The answer is not far-fetched and will come under the following sub-heads:

– Ethno-religious Sentiments: Over the years, these sentiments have been a ready tool in the hands of corrupt and dubious politicians. The ethnic divides in the country run so deep that certain citizens would rather not cast a vote than vote for someone of another ethnic group. The same goes for religion. The situation has grown so much worse that it would be difficult to unite the people towards encouraging and supporting a compassionate leader, irrespective of his tongue or creed.

– Corruption: Corruption in Nigeria today is both systemic and endemic. Government institutions are filled with individuals who are only after their gains, and because the agencies tasked with checking their activities are largely ineffective, these corrupt individuals carry on with their activities with impunity. These people would rather support the system because it favours them than align with a leader who is interested in the common good.

– Apathy: Many other people need more stomach for political participation. On several occasions, this demography of persons has been recorded to form a reasonable population of voters that would have impacted the electoral outcomes but who instead, stayed away.

These factors and several others can be counted among the reasons why the country has yet to experience compassionate leadership. However, a somewhat surprising turn of events tends to be unravelling in the coming 2023 elections. As against what was obtainable where two predominant parties would contest against each other. There is now a third force aiming to upset the status quo. The Labour Party (LP) and its presidential candidate, Mr. Peter Obi are having a far-reaching appeal among Nigerians of all ethnic groups and religious affiliations, and much more significantly among younger Nigerians. It is still uncertain what the elections will turn out to be. However, several polls conducted by international and local agencies have put the Labour Party’s candidate above those of the two other predominant parties. This acceptance is a consequence of the LP’s candidate’s record of uprightness and how he was able to manage the resources of the state he previously governed.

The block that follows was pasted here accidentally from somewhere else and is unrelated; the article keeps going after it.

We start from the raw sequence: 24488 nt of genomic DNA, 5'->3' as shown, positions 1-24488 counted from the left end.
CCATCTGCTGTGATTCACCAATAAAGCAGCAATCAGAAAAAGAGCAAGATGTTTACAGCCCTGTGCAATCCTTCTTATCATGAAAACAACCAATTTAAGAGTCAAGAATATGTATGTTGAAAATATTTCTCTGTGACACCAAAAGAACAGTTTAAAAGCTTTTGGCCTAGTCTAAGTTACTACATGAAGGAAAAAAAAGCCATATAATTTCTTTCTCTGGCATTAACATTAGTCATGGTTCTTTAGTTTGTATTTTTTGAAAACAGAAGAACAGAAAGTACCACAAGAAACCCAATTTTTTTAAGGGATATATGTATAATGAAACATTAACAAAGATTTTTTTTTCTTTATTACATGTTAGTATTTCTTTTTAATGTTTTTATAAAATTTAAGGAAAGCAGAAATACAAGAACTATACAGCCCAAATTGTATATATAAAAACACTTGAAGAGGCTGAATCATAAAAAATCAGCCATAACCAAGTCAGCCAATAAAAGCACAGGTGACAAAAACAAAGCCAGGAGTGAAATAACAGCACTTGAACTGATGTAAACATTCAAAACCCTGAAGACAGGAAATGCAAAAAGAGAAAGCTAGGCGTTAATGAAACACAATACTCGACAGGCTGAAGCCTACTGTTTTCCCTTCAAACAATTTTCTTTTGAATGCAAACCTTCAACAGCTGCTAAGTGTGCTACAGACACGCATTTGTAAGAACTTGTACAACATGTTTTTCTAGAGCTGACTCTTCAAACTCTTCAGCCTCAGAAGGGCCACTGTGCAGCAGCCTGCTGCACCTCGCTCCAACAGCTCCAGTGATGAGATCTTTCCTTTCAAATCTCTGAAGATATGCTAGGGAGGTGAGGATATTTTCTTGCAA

However we look at it, Nigeria has a chance of getting it right, a chance of electing a compassionate leader. The citizens must look away from the issues that have defined their previous political positions and consider the country’s current sorry state. Nigeria could be better, but it would only be so if the people are intentional about who emerges at the President this time around. As we head to the polls today, may our consciences win. God, bless Nigeria.

Mr. Ukoh, an American University of Nigeria (AUN) alumnus, is a candidate for the Master of Social Work at the Columbia School of Social Work, in the United States.

About admin

Check Also

Passport applicants task new NIS boss to improve passport offices

By Bukola Adetoye. Lagos, May 31, 2023 International travellers, passport applicants and other stakeholders on …

Leave a Reply

Your email address will not be published. Required fields are marked *